April 19, 1995, changed how I thought about life and a lot of things in general, as I was pregnant with our youngest son. The day started out as a normal day in Oklahoma City and would turn out to be a memorable one in the history of the United States of America. At 9:01 a.m., thousands of lives were impacted.
The Oklahoma City National Memorial Museum is a place that everyone should visit at some point during their lifetime. The story of what happened on that horrific day is told in a way that pulls visitors in and reminds them how valuable life is. As I hopped off of the elevator on the 2nd floor, I was greeted by a movie viewing area, which recapped the day. I glanced around and saw visitors of all ages. Some appeared to be my son’s ages, which set my mind spinning. I wondered what they thought of this event, as they were very little or not even born in 1995.
Oklahoma City was impacted in a way that citizens did not know was possible. The citizens were shaken to their core. The stories of heroism from this tragedy deserve to be told over and over. This national memorial tells those stories and more. I can recall that day, as I watched the horror of the bombing unfold. I watched the television and thought to myself, “What am I doing? I am bringing another child into this wicked world.” The strength of the people of Oklahoma City showed me that life does go on and life can be great again.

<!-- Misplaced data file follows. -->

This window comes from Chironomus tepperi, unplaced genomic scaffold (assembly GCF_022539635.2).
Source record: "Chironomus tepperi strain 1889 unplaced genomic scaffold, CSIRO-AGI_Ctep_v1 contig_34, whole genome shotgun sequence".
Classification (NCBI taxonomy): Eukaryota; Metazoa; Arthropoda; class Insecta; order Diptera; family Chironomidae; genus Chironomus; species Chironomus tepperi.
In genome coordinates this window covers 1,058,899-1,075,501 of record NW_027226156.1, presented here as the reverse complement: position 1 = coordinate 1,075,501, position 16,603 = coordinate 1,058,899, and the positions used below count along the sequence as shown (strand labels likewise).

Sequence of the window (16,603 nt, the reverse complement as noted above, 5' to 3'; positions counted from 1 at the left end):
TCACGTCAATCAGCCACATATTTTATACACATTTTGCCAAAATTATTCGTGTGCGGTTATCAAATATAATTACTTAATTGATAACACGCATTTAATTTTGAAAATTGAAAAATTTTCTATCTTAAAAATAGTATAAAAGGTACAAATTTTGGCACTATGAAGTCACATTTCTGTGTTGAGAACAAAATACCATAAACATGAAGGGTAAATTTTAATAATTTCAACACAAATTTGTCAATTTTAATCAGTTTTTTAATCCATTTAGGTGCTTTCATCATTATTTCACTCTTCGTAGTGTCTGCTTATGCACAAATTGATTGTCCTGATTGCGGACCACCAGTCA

The Oklahoma National Memorial Museum shares the story of how the day changed at 9:01 a.m. and walks visitors through the days, months and years that followed.
Allow yourself time to sit and watch the various films that play throughout the museum. This is where you can hear the stories of the people that worked to search for survivors and relive the moment when it became evident that there were no more survivors.
I would encourage visitors to stroll through the memorial grounds in the evening if time allows. The outdoor memorial grounds are a short walk from the museum. 168 people lost their lives on this day in April of 1995, including 19 children. I had chills, as I glanced at photos of children near the memorial, as I could see the eyes of my boys as youngsters. As I strolled through the grounds, I reflected on how the lives of so many were changed by the actions of few people.
I have no doubt that each visitor has their own experience and reflects upon how it impacted their life.
The memorial was designed through the wishes of the survivors, families and community members. The memorial offers remembrance, peace, spirituality and hope, cherished children, comfort, recognition, and learning. It was quite evident that the survivors of this life-changing day are strong people and do their best to share the stories of the outstanding people that lost their lives on April 19, 1995.
*Thank you to the Oklahoma Convention & Visitors Bureau for hosting me.
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